Why Teach Computer Science with Robots?

Hands-On Minds-On Learning

Hands on Learning

Computer science is no longer viewed as an extracurricular activity, or a subject that is taught to a select few students. Instead, computer science is now recognized as an essential skill for all students. Students that learn computer science are expected to earn more future employment opportunities and flexibility1. Moreover, research has consistently shown that the learning of computer science fosters learning in other subjects2. An important note in the computer science for all movement is that computer science knowledge is not just for those students looking to view a career in technology. In the same way that subjects like biology are viewed as an essential part of a well rounded education, the teaching and learning of computer science is foundational3.

Educational robotics can be an effective tool to meet the dual challenges of computer science pedagogy and equity. Learning computer science through robotics can serve as a bridge between the physical and digital worlds in which students dwell. From a historical perspective, computer science was created as a tool to enable STEM teaching and learning. Thus robotics are the perfect organizer for computer science and STEM learning.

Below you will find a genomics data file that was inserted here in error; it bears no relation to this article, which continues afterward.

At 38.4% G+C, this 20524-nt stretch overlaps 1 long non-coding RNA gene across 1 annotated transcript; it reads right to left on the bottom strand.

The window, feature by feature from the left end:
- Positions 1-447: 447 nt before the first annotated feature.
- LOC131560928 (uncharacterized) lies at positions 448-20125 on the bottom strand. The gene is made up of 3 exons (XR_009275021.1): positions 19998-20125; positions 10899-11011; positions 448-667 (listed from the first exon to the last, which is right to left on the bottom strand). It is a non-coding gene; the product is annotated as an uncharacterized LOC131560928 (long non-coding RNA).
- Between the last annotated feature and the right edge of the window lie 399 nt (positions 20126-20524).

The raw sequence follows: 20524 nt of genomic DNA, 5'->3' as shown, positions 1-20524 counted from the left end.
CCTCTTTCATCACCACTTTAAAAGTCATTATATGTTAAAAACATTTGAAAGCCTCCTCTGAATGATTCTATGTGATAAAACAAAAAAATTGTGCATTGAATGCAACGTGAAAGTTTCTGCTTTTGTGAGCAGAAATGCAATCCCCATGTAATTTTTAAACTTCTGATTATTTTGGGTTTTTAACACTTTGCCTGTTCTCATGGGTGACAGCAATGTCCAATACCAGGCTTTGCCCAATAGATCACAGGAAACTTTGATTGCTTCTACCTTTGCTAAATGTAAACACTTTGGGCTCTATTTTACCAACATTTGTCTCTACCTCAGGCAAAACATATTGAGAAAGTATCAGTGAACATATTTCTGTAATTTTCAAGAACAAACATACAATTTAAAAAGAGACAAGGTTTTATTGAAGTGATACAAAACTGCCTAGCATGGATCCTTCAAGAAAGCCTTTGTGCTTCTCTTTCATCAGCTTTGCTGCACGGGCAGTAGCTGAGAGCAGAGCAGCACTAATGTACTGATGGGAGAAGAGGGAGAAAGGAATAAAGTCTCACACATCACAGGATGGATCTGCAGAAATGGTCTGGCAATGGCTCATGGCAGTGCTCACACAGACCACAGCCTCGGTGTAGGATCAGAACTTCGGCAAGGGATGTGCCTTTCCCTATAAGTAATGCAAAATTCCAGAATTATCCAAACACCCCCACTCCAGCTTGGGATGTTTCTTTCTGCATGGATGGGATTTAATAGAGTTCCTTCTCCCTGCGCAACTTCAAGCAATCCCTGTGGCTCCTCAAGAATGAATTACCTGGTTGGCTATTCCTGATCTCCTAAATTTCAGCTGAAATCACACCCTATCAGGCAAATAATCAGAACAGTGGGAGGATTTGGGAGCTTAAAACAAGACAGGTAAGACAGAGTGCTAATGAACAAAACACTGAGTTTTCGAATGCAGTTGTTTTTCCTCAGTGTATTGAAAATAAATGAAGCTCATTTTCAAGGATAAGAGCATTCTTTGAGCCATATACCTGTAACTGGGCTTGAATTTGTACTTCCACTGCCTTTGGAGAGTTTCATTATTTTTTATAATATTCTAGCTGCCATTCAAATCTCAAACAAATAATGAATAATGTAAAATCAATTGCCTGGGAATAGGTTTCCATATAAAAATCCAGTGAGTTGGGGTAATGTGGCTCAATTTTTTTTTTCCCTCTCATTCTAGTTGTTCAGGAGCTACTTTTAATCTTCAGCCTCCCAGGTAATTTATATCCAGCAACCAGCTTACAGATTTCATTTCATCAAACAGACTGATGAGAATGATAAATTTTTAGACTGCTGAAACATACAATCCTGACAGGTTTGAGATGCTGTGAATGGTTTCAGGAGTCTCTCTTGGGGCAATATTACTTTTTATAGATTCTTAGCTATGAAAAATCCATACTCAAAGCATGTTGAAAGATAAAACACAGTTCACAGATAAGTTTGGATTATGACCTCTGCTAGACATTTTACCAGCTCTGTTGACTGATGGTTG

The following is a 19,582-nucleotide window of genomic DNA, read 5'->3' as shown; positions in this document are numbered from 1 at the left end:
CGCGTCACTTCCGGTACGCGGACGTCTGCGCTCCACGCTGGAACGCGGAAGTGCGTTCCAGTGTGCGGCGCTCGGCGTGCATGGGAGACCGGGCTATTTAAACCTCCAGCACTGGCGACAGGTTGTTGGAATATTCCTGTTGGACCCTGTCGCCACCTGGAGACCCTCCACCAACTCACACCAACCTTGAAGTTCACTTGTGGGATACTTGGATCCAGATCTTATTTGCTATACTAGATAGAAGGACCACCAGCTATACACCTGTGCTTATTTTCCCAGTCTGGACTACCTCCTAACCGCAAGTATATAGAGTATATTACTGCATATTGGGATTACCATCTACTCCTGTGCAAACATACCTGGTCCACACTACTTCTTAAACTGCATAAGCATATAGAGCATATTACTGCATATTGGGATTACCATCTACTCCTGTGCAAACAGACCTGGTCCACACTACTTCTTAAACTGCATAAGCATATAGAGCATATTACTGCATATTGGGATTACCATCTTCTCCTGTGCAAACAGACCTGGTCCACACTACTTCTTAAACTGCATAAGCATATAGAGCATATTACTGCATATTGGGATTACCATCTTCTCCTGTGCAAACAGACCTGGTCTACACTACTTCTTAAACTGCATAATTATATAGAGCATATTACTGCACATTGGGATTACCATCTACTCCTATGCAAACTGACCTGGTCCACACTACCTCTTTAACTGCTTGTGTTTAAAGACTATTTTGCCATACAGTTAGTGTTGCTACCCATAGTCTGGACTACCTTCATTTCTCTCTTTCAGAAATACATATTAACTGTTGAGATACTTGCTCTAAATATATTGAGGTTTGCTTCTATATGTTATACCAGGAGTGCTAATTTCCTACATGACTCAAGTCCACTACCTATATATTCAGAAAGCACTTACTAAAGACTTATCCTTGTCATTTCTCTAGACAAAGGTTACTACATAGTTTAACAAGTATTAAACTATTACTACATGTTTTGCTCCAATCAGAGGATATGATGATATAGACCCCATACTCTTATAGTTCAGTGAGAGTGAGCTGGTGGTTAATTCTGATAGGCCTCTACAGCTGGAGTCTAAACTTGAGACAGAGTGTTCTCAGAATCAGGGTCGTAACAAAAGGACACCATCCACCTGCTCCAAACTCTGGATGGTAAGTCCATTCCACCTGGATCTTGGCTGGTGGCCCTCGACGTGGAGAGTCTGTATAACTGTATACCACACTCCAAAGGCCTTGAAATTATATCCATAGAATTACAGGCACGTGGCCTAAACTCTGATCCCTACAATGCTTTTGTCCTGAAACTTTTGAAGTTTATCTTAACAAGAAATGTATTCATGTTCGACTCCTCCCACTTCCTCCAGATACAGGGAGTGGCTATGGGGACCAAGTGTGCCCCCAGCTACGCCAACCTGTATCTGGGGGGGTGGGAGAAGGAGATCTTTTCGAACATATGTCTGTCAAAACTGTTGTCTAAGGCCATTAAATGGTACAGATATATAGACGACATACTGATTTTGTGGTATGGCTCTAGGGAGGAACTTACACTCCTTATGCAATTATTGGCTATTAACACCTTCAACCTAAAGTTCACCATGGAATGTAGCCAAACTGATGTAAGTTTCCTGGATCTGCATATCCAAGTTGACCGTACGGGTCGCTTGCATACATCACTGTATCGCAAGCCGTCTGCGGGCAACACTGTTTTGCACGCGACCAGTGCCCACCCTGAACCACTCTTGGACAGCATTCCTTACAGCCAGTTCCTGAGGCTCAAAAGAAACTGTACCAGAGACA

Research has consistently shown that the inclusion of robotics has a positive impact on student motivation and student agency4. Robotics allows students to collaborate in a very visible and tangible way. Additionally, when a student learns coding through a robot, the outcomes are visible and immediate. This quick feedback is an enabler of student motivation. The use of robotics lends itself to active, hands-on learning and iteration thus allowing students to build and scaffold their knowledge in meaningful ways.

Robotics Broadens Participation in Computer Science

The demand for computer science education is driven by multiple stakeholders. States and countries view computer science skills as a key to economic growth and competitiveness. Another driver is equity. Research has shown that lack of access to computer science education exacerbates socioeconomic disparities based on race, gender, income, or location. One of the reasons that computer science education has gained so much steam over the past decade is that the concerns over economic competitiveness and equity are related. Studies have shown that diverse teams improve innovation, problem solving, and productivity5.